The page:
“The Untamed” (“La Región Salvaje”), a Mexican thriller about sex, lies and a mysterious monster, won the Silver Lion directing award for filmmaker Amat Escalante when it premiered at the 2016 Venice International Film Festival. Three years earlier, Escalante won the director prize at the Cannes Film Festival for his graphic drug trafficking drama “Heli.”
It’s no wonder “The Untamed” was quickly picked up for distribution in the U.S. and across Europe. Everywhere but Mexico.
Mexico’s film scene is booming, with a record 175 films made here last year. And in Hollywood, Mexican directors seem to be a key to success at the Oscars. Guillermo del Toro’s “The Shape of Water” is the odds-on favorite to win the Academy Award for directing on Sunday, and three of the last four directing Oscars went to Mexican filmmakers — Alfonso Cuarón in 2014 (“Gravity”) and Alejandro Iñárritu in 2015 (“Birdman”) and again in 2016 (“The Revenant”).
But despite an increase in state funding that has nurtured a new golden age of Mexican cinema, with Mexican films winning more than 100 international awards in 2017, domestic distribution and exhibition has not kept pace with production. Which means that films made in Mexico often aren’t seen in Mexican movie theaters.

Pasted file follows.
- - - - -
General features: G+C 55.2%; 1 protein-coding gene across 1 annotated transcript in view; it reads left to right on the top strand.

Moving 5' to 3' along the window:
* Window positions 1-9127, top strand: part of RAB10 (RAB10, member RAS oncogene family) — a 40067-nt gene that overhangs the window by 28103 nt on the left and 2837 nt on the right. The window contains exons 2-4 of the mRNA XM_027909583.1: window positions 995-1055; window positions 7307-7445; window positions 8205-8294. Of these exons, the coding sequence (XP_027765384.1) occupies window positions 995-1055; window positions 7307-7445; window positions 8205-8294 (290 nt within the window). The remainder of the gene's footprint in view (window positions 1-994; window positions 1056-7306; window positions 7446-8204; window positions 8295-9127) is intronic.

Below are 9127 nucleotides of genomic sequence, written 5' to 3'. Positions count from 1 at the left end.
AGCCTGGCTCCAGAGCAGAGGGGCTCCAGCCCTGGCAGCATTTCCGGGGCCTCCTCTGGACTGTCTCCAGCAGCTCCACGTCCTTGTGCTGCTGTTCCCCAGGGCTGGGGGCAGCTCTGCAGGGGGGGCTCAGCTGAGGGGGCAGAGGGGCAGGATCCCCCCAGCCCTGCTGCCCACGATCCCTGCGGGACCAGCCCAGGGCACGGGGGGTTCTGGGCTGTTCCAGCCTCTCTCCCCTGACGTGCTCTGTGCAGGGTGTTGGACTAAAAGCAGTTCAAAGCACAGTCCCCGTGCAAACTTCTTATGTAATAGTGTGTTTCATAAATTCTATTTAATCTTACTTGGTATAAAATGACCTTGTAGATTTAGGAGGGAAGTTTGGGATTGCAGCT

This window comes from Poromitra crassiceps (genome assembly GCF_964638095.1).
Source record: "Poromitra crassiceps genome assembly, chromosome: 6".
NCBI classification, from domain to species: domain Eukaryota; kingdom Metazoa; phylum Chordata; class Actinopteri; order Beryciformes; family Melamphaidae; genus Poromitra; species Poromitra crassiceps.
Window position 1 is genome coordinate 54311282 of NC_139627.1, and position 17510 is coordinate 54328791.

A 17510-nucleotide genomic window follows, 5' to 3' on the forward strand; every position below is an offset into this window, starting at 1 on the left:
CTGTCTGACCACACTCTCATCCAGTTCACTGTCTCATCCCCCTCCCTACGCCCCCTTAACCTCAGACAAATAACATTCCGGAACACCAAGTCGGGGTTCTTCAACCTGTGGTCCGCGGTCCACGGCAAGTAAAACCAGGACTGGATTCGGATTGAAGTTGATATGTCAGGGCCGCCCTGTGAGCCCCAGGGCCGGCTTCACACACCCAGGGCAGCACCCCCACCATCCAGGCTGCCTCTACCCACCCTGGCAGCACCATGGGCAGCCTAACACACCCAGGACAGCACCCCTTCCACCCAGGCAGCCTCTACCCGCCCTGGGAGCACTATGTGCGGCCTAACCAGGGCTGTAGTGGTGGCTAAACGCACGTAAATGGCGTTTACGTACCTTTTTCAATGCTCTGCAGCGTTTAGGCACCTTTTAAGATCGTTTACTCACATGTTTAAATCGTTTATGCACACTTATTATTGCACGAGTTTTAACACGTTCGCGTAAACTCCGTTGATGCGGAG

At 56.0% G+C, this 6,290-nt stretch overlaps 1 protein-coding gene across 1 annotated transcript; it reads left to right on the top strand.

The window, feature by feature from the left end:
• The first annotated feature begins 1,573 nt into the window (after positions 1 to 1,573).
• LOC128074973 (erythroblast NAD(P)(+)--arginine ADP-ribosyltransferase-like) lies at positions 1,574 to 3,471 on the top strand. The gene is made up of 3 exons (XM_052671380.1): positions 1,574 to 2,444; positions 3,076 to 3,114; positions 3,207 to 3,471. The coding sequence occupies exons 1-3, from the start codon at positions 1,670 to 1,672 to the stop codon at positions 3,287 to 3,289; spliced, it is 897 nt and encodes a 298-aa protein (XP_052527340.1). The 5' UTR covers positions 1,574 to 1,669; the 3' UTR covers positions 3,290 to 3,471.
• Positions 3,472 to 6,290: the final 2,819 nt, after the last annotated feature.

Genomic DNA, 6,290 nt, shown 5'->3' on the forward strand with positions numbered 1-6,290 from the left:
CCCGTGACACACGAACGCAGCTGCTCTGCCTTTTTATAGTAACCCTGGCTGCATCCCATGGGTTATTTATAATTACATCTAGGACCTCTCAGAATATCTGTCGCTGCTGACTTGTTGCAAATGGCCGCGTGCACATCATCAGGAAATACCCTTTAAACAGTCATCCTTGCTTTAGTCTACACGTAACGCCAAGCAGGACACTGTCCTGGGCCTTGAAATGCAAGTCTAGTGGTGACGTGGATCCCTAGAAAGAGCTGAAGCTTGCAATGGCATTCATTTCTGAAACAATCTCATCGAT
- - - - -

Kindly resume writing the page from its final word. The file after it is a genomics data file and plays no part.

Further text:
Filmmakers and government officials say the country’s two major theater chains are reluctant to give space to new Mexican films when Hollywood movies account for the vast majority of ticket sales. Last year, the 20 top-grossing movies in Mexico were American-made.
Only after public pressure, including a chiding on Twitter by Del Toro and Cuarón, did “The Untamed” finally open in Mexican theaters last month — nearly two years after its world premiere. The film’s run didn’t last long, in part, Escalante thinks, because Mexicans had already been able to watch it for months on iTunes and Amazon.
Escalante says he and other prominent filmmakers have met with top government officials in recent months to see what can be done to speed up the release of Mexican movies inside the country.
“We feel the Mexican audience shouldn’t have to wait a year and a half to see a Mexican film,” Escalante says.
“It’s an enormous contradiction,” says documentary filmmaker Tatiana Huezo, whose films “Tempestad” and “The Tiniest Place” won prizes at festivals around the world and screened in Mexico.
“We’re making a huge number of films, but so few are shown here,” she says. “We can’t see our own stories.”
Today’s burst of moviemaking calls to mind Mexico’s first golden age of cinema, in the 1930s and 1940s, when stars such as Cantinflas, María Félix and Pedro Infante put Mexico on the map as one of the world’s top producers of film.